On July 10 the Central Bank of Liberia (CBL) began intensifying the withdrawal of mutilated banknotes from the market. This exercise started in separate locations in and around Monrovia including Red Light, Goba Chop (Red Light), Duala, Waterside, Rally Time, Old Road, and ELWA markets respectively.
The exercise comes in the wake of public outcry in Liberia about the ugly condition of Liberian banknotes; how they are rejected by sellers because they are very soft, filthy and torn. As rejection of the notes raised more concerns in the public, the CBL went on to print new banknotes with texture said to be more guaranteed than the old ones.
However, there are a few things to take into consideration as the CBL carries out its responsibilities, if the exercise would be successful. First and foremost, the CBL has not carried out enough sensitization to create awareness on the collection of mutilated notes and how to even manage them properly. Although CBL claims that a similar exercise is ongoing in other places including Gbarnga, Voinjama and Tubmanburg, the money circulates in the entire country, and if such an exercise is to be carried out, the CBL must use community radio stations and other media outlets to create awareness so that Liberians and other users will know when and where to carry their mutilated banknotes. It may be a global policy that banks do not speak too much to the media about their activities; nevertheless, there are equally some pieces of public information CBL needs to disseminate, and one of them is the exercise it has begun without much sensitization. Furthermore, these places of operation outside of Monrovia are not just enough for the exercise. What about Buchanan, Ganta, Greenville and Harper, all major points of entry in the country?
While we do not want to question the durability of the newly printed notes, it is also being noted that many users of the Liberian currency handle them without much care as compared to the US dollar and other foreign currencies. The Liberian banknotes are carelessly handled by marketers, individuals, drivers and traffic police officers, and this grossly contributes to their mutilation. Without public information about how the money should be handled, it is likely that the newly printed notes will face the same condition in record time.
Since the circulation of the newly printed notes was first announced last year, the public is yet to feel its full impact. Whenever people go to commercial banks, the same old filthy and mutilated notes are given out to people thus increasing their spread. At a point in time, Central Bank Governor Milton Weeks stated that the continuous circulation of mutilated banknotes is caused by commercial banks that do not want to release the newly printed notes to customers. This statement then raises the question: What is the role of the Central Bank of Liberia in regulating commercial banks in the country? According to CBL communications director Cyrus Wleh Badio, the CBL has the legal authority to institute any punitive measure, including but not limited to fines, if a commercial bank is found to be in violation of CBL regulations. Mr. Badio said in an effort to have the newly printed notes in circulation, the Governor has sent the “Clean Notes Directives” to commercial banks for full compliance. With this mandate in place and commercial banks being aware of CBL’s role in their regulation, people wonder why these commercial banks will stubbornly refuse to abide by the CBL directive. Is it that CBL fears taking action against commercial banks in violation of this mandate? In fact, most of these commercial banks are reportedly poor in customer service ranging from giving out batches of decayed, mutilated $5 notes and the consistent and persistent “breakdown” of their systems that frustrates customers. Is the CBL monitoring the activities of these banks?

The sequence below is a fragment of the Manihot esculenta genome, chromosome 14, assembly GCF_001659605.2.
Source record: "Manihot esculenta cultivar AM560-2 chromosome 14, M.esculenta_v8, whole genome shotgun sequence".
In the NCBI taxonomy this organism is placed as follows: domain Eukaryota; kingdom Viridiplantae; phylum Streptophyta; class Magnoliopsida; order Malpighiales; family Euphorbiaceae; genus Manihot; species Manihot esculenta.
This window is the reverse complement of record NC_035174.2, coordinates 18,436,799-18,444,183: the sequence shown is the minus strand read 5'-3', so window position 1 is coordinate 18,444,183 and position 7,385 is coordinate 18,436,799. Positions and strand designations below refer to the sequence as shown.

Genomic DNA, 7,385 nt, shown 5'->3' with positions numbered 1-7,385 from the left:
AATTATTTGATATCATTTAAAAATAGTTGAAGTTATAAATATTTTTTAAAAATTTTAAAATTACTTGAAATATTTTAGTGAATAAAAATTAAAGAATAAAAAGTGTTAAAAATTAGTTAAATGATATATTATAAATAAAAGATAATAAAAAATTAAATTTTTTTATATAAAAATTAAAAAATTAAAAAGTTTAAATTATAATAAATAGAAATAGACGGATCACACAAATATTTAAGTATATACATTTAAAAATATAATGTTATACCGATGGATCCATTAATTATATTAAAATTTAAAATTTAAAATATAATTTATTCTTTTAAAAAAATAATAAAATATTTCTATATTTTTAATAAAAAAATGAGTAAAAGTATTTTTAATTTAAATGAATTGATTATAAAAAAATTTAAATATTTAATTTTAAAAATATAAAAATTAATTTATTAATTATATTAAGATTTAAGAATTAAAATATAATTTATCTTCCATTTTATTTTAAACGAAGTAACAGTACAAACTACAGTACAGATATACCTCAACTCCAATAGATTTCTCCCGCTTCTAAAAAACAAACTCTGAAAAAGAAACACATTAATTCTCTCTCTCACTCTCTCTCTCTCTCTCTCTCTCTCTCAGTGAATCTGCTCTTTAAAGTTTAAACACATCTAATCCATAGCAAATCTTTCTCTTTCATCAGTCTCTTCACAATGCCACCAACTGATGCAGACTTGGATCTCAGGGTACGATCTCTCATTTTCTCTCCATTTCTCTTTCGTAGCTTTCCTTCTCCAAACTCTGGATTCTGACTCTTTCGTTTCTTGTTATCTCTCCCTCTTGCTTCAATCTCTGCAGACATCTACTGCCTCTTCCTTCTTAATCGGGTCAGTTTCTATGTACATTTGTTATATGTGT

Another issue of concern to the public is the skyrocketing exchange rate between the US dollar and the Liberian dollar. When the exchange rate exceeded L$120 for US$1 in recent days, CBL came out to lower it to L$110.
If this was done to help the situation, the problem would have been resolved long ago because similar actions were taken in the past. Though we are not experts in economics, there is a theory that says “The more the goods/supply on the market, the less the value.” We believe that unrestricted printing and circulation of more Liberian dollars on the market with fewer amounts of US dollars is one contributing factor to the skyrocketing rate, coupled with government’s demand for the US dollar, for which taxpayers are compelled to pay in US dollar.
The Central Bank can promptly deal with the unfolding financial crisis facing the country, if it is realistic to take tangible steps in creating awareness about proper handling of the money, expanding the ongoing exercise to collect the mutilated notes, closely supervise commercial banks to ensure their compliance with its rules and regulations, and studying the economy to come out with ideas that will enhance proper circulation of the Liberian currency.